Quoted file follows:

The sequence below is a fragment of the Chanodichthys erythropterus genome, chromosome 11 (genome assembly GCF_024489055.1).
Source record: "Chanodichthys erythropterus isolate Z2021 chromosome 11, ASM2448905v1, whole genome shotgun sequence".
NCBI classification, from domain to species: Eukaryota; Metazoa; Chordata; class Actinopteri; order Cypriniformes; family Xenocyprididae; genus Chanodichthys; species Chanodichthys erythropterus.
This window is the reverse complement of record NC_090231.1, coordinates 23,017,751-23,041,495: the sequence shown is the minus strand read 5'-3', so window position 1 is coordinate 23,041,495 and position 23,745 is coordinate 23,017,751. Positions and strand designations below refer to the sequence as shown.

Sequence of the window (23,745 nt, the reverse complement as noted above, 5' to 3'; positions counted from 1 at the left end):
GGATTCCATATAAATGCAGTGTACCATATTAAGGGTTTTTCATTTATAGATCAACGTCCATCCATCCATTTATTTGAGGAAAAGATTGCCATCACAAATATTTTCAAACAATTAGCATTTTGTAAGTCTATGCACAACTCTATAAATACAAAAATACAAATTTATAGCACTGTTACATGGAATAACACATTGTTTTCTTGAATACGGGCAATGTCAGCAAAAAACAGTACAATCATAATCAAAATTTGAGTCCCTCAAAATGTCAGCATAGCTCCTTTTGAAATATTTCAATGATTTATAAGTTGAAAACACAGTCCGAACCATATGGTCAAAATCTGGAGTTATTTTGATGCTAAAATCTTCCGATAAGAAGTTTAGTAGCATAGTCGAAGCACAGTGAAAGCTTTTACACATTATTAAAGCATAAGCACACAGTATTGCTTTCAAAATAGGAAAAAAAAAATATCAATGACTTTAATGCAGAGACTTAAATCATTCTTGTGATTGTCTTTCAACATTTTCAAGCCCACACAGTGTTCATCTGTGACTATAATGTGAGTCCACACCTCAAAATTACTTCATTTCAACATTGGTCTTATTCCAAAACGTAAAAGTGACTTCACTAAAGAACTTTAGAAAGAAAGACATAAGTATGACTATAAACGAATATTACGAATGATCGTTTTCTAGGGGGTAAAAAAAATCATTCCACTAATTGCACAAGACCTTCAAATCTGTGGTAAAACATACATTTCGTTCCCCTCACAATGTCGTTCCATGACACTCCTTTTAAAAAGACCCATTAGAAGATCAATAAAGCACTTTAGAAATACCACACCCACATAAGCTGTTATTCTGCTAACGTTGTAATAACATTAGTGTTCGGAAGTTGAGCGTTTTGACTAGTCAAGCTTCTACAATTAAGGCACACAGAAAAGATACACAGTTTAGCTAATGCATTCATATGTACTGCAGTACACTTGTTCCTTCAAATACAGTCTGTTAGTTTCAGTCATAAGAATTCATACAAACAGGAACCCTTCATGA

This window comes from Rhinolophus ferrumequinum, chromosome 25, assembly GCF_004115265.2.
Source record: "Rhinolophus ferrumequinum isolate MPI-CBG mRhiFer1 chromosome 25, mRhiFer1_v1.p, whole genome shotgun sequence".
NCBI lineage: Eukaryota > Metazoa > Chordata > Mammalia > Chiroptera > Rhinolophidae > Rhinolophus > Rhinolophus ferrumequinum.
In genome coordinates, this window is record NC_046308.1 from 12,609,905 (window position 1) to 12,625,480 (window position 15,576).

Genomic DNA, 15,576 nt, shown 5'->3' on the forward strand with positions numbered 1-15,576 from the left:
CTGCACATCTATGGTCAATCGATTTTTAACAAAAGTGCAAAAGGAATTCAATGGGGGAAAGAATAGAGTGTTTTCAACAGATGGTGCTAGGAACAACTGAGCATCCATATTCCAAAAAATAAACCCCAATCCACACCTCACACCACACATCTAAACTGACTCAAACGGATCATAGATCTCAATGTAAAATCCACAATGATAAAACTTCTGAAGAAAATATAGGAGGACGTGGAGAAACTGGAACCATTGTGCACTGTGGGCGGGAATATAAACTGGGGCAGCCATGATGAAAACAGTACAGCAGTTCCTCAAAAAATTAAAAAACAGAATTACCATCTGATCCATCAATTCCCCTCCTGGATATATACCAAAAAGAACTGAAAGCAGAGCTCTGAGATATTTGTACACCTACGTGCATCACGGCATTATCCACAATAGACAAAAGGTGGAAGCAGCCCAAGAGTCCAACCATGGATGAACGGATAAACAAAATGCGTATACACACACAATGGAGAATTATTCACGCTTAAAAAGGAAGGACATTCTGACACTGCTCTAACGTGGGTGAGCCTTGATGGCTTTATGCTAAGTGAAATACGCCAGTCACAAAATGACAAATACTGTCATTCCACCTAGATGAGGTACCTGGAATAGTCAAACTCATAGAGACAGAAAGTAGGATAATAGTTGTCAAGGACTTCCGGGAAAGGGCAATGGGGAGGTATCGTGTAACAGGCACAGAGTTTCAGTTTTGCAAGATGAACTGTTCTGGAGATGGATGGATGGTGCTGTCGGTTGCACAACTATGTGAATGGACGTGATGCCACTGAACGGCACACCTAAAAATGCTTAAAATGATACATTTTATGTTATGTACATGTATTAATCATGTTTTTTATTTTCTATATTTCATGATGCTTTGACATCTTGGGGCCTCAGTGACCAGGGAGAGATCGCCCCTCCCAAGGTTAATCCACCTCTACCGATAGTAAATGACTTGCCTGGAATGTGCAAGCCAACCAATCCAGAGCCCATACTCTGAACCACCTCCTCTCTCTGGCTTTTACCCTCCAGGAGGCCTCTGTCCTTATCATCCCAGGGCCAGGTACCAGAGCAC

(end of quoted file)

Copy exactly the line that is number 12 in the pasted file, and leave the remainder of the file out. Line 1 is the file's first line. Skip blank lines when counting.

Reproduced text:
CTGCACATCTATGGTCAATCGATTTTTAACAAAAGTGCAAAAGGAATTCAATGGGGGAAAGAATAGAGTGTTTTCAACAGATGGTGCTAGGAACAACTGAGCATCCATATTCCAAAAAATAAACCCCAATCCACACCTCACACCACACATCTAAACTGACTCAAACGGATCATAGATCTCAATGTAAAATCCACAATGATAAAACTTCTGAAGAAAATATAGGAGGACGTGGAGAAACTGGAACCATTGTGCACTGTGGGCGGGAATATAAACTGGGGCAGCCATGATGAAAACAGTACAGCAGTTCCTCAAAAAATTAAAAAACAGAATTACCATCTGATCCATCAATTCCCCTCCTGGATATATACCAAAAAGAACTGAAAGCAGAGCTCTGAGATATTTGTACACCTACGTGCATCACGGCATTATCCACAATAGACAAAAGGTGGAAGCAGCCCAAGAGTCCAACCATGGATGAACGGATAAACAAAATGCGTATACACACACAATGGAGAATTATTCACGCTTAAAAAGGAAGGACATTCTGACACTGCTCTAACGTGGGTGAGCCTTGATGGCTTTATGCTAAGTGAAATACGCCAGTCACAAAATGACAAATACTGTCATTCCACCTAGATGAGGTACCTGGAATAGTCAAACTCATAGAGACAGAAAGTAGGATAATAGTTGTCAAGGACTTCCGGGAAAGGGCAATGGGGAGGTATCGTGTAACAGGCACAGAGTTTCAGTTTTGCAAGATGAACTGTTCTGGAGATGGATGGATGGTGCTGTCGGTTGCACAACTATGTGAATGGACGTGATGCCACTGAACGGCACACCTAAAAATGCTTAAAATGATACATTTTATGTTATGTACATGTATTAATCATGTTTTTTATTTTCTATATTTCATGATGCTTTGACATCTTGGGGCCTCAGTGACCAGGGAGAGATCGCCCCTCCCAAGGTTAATCCACCTCTACCGATAGTAAATGACTTGCCTGGAATGTGCAAGCCAACCAATCCAGAGCCCATACTCTGAACCACCTCCTCTCTCTGGCTTTTACCCTCCAGGAGGCCTCTGTCCTTATCATCCCAGGGCCAGGTACCAGAGCAC